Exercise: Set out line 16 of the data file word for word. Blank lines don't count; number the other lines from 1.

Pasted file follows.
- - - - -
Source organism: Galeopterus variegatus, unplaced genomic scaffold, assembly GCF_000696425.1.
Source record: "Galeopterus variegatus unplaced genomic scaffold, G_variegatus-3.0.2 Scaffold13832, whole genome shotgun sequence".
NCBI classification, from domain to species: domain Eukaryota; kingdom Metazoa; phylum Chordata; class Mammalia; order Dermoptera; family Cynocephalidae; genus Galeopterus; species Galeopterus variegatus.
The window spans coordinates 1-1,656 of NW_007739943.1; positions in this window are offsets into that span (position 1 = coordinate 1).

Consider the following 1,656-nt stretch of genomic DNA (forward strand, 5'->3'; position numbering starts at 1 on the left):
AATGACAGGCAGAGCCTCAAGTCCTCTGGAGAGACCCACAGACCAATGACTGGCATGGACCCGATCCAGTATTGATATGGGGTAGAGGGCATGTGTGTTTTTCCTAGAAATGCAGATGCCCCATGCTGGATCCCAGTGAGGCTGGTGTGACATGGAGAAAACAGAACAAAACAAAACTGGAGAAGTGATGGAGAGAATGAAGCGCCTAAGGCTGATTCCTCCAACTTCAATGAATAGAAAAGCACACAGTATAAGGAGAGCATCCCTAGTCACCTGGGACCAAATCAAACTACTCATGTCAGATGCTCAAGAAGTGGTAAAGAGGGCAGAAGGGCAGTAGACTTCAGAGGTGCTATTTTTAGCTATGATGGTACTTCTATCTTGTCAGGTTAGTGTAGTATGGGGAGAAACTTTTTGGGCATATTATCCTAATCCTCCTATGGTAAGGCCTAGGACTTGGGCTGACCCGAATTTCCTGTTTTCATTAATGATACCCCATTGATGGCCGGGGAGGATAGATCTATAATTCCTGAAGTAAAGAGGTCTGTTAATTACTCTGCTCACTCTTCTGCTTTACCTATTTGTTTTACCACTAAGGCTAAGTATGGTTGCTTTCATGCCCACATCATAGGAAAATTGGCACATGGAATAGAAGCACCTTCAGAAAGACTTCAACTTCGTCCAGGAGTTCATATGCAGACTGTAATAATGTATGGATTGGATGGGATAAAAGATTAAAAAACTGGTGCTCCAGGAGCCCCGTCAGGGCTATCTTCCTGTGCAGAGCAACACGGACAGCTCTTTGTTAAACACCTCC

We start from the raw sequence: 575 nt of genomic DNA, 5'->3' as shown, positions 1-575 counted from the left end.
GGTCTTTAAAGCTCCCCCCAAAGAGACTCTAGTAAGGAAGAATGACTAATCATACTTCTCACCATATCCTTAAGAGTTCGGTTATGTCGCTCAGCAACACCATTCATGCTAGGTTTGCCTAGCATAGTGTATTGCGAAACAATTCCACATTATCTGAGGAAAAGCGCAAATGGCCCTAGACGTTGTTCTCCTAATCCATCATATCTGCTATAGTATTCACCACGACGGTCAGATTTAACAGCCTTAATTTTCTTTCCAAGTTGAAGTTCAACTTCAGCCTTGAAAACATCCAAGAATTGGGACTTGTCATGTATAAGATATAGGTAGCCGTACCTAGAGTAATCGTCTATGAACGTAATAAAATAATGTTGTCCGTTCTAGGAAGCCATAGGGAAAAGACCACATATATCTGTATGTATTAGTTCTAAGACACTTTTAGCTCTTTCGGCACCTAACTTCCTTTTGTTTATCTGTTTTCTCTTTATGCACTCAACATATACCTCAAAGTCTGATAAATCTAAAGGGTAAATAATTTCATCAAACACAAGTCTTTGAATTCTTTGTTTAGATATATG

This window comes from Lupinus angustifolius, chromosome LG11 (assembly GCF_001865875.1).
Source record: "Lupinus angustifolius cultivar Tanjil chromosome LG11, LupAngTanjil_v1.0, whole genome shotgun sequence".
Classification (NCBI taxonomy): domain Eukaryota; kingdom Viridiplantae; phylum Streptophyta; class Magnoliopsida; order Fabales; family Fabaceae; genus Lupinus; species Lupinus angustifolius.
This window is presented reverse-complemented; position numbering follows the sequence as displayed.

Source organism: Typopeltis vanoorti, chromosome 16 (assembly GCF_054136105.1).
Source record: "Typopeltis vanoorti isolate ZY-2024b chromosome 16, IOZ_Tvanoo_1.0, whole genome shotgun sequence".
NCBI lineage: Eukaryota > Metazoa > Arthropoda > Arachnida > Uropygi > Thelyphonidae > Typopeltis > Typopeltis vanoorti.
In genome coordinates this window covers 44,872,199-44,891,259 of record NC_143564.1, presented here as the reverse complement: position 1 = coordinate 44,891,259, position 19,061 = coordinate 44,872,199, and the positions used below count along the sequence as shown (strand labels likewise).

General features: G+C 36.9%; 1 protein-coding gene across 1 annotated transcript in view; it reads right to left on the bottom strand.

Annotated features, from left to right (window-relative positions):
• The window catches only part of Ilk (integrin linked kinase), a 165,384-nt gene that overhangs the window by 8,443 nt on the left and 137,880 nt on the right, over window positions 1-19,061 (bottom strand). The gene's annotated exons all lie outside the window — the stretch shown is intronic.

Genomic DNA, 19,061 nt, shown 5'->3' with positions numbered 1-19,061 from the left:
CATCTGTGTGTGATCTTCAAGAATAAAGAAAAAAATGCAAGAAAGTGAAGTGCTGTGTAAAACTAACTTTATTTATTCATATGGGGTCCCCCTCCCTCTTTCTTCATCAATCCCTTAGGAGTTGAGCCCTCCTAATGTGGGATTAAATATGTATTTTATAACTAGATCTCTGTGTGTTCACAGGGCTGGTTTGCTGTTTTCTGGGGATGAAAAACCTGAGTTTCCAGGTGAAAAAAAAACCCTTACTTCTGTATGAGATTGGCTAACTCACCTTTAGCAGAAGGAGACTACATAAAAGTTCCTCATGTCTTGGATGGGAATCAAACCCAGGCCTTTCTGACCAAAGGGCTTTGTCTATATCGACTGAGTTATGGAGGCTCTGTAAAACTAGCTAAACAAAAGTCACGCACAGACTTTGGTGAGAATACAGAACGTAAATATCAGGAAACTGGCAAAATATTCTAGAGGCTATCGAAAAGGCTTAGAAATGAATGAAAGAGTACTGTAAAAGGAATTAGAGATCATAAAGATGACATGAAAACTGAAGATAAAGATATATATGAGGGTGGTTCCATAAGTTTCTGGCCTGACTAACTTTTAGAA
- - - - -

In genome coordinates this window covers 44,872,199-44,891,259 of record NC_143564.1, presented here as the reverse complement: position 1 = coordinate 44,891,259, position 19,061 = coordinate 44,872,199, and the positions used below count along the sequence as shown (strand labels likewise).